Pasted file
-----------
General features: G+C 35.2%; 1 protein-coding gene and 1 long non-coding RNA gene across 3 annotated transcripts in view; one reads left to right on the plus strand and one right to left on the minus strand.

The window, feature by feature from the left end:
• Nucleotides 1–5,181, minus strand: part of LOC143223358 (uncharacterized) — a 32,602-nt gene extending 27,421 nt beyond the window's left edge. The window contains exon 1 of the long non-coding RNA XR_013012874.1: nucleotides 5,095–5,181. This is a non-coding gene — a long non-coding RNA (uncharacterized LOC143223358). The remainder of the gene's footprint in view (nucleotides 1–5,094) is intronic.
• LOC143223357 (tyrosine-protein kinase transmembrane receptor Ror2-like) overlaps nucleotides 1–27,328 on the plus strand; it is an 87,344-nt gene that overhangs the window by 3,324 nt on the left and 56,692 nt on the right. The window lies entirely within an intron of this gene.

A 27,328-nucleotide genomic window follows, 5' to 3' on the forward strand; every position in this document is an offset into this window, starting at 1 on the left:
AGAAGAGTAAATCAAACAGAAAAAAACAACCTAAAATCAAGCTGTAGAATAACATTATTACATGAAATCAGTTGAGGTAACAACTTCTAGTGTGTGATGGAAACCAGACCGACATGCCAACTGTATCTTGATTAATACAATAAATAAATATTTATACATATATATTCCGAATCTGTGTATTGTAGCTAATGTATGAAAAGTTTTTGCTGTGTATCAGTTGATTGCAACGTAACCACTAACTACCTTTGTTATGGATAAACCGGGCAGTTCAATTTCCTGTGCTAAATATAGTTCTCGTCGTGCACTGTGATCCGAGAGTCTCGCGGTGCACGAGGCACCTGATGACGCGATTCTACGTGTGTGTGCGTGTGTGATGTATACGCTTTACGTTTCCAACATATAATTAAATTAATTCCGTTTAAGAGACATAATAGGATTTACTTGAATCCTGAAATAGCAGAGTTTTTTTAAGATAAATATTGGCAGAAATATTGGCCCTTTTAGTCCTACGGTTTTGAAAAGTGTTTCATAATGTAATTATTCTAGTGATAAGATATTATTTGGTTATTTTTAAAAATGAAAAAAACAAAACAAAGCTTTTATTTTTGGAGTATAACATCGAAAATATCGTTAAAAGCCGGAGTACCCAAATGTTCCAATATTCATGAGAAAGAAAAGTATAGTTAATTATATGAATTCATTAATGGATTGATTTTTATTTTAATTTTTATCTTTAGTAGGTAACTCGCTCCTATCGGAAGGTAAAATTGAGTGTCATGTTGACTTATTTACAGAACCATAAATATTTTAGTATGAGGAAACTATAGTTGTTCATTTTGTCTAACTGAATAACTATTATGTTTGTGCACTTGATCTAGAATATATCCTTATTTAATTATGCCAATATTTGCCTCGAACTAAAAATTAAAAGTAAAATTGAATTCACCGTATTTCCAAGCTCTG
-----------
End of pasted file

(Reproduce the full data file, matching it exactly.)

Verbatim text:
General features: G+C 35.2%; 1 protein-coding gene and 1 long non-coding RNA gene across 3 annotated transcripts in view; one reads left to right on the plus strand and one right to left on the minus strand.

The window, feature by feature from the left end:
• Nucleotides 1–5,181, minus strand: part of LOC143223358 (uncharacterized) — a 32,602-nt gene extending 27,421 nt beyond the window's left edge. The window contains exon 1 of the long non-coding RNA XR_013012874.1: nucleotides 5,095–5,181. This is a non-coding gene — a long non-coding RNA (uncharacterized LOC143223358). The remainder of the gene's footprint in view (nucleotides 1–5,094) is intronic.
• LOC143223357 (tyrosine-protein kinase transmembrane receptor Ror2-like) overlaps nucleotides 1–27,328 on the plus strand; it is an 87,344-nt gene that overhangs the window by 3,324 nt on the left and 56,692 nt on the right. The window lies entirely within an intron of this gene.

A 27,328-nucleotide genomic window follows, 5' to 3' on the forward strand; every position in this document is an offset into this window, starting at 1 on the left:
AGAAGAGTAAATCAAACAGAAAAAAACAACCTAAAATCAAGCTGTAGAATAACATTATTACATGAAATCAGTTGAGGTAACAACTTCTAGTGTGTGATGGAAACCAGACCGACATGCCAACTGTATCTTGATTAATACAATAAATAAATATTTATACATATATATTCCGAATCTGTGTATTGTAGCTAATGTATGAAAAGTTTTTGCTGTGTATCAGTTGATTGCAACGTAACCACTAACTACCTTTGTTATGGATAAACCGGGCAGTTCAATTTCCTGTGCTAAATATAGTTCTCGTCGTGCACTGTGATCCGAGAGTCTCGCGGTGCACGAGGCACCTGATGACGCGATTCTACGTGTGTGTGCGTGTGTGATGTATACGCTTTACGTTTCCAACATATAATTAAATTAATTCCGTTTAAGAGACATAATAGGATTTACTTGAATCCTGAAATAGCAGAGTTTTTTTAAGATAAATATTGGCAGAAATATTGGCCCTTTTAGTCCTACGGTTTTGAAAAGTGTTTCATAATGTAATTATTCTAGTGATAAGATATTATTTGGTTATTTTTAAAAATGAAAAAAACAAAACAAAGCTTTTATTTTTGGAGTATAACATCGAAAATATCGTTAAAAGCCGGAGTACCCAAATGTTCCAATATTCATGAGAAAGAAAAGTATAGTTAATTATATGAATTCATTAATGGATTGATTTTTATTTTAATTTTTATCTTTAGTAGGTAACTCGCTCCTATCGGAAGGTAAAATTGAGTGTCATGTTGACTTATTTACAGAACCATAAATATTTTAGTATGAGGAAACTATAGTTGTTCATTTTGTCTAACTGAATAACTATTATGTTTGTGCACTTGATCTAGAATATATCCTTATTTAATTATGCCAATATTTGCCTCGAACTAAAAATTAAAAGTAAAATTGAATTCACCGTATTTCCAAGCTCTG